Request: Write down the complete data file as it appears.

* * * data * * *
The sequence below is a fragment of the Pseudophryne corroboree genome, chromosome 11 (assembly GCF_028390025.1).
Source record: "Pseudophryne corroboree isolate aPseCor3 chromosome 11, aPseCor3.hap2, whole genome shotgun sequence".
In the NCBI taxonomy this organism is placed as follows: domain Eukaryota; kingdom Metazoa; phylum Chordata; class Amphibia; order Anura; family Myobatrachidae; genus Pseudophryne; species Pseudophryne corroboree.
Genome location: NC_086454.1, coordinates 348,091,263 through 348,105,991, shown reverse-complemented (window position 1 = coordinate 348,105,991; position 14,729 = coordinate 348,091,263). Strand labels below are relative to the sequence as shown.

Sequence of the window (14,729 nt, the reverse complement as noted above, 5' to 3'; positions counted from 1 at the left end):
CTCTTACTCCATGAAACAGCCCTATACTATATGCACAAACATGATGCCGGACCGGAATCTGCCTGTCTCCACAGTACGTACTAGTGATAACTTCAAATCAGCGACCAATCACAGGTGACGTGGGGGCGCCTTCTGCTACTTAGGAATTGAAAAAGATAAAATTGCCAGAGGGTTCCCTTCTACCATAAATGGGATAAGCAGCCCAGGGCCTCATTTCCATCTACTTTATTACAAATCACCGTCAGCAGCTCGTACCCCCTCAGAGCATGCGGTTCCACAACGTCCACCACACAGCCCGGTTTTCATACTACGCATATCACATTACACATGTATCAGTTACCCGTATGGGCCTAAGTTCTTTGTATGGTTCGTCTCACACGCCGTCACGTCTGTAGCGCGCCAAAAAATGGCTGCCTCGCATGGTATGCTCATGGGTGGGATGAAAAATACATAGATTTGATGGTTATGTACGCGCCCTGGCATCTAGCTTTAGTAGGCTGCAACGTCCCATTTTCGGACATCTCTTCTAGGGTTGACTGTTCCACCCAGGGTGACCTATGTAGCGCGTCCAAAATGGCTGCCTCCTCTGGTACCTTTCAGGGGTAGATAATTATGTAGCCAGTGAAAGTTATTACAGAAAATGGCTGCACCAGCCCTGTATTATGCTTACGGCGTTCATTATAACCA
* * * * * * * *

The sequence below is a fragment of the Pseudophryne corroboree genome, chromosome 11 (assembly GCF_028390025.1).
Source record: "Pseudophryne corroboree isolate aPseCor3 chromosome 11, aPseCor3.hap2, whole genome shotgun sequence".
In the NCBI taxonomy this organism is placed as follows: domain Eukaryota; kingdom Metazoa; phylum Chordata; class Amphibia; order Anura; family Myobatrachidae; genus Pseudophryne; species Pseudophryne corroboree.
Genome location: NC_086454.1, coordinates 348,091,263 through 348,105,991, shown reverse-complemented (window position 1 = coordinate 348,105,991; position 14,729 = coordinate 348,091,263). Strand labels below are relative to the sequence as shown.

Sequence of the window (14,729 nt, the reverse complement as noted above, 5' to 3'; positions counted from 1 at the left end):
CTCTTACTCCATGAAACAGCCCTATACTATATGCACAAACATGATGCCGGACCGGAATCTGCCTGTCTCCACAGTACGTACTAGTGATAACTTCAAATCAGCGACCAATCACAGGTGACGTGGGGGCGCCTTCTGCTACTTAGGAATTGAAAAAGATAAAATTGCCAGAGGGTTCCCTTCTACCATAAATGGGATAAGCAGCCCAGGGCCTCATTTCCATCTACTTTATTACAAATCACCGTCAGCAGCTCGTACCCCCTCAGAGCATGCGGTTCCACAACGTCCACCACACAGCCCGGTTTTCATACTACGCATATCACATTACACATGTATCAGTTACCCGTATGGGCCTAAGTTCTTTGTATGGTTCGTCTCACACGCCGTCACGTCTGTAGCGCGCCAAAAAATGGCTGCCTCGCATGGTATGCTCATGGGTGGGATGAAAAATACATAGATTTGATGGTTATGTACGCGCCCTGGCATCTAGCTTTAGTAGGCTGCAACGTCCCATTTTCGGACATCTCTTCTAGGGTTGACTGTTCCACCCAGGGTGACCTATGTAGCGCGTCCAAAATGGCTGCCTCCTCTGGTACCTTTCAGGGGTAGATAATTATGTAGCCAGTGAAAGTTATTACAGAAAATGGCTGCACCAGCCCTGTATTATGCTTACGGCGTTCATTATAACCA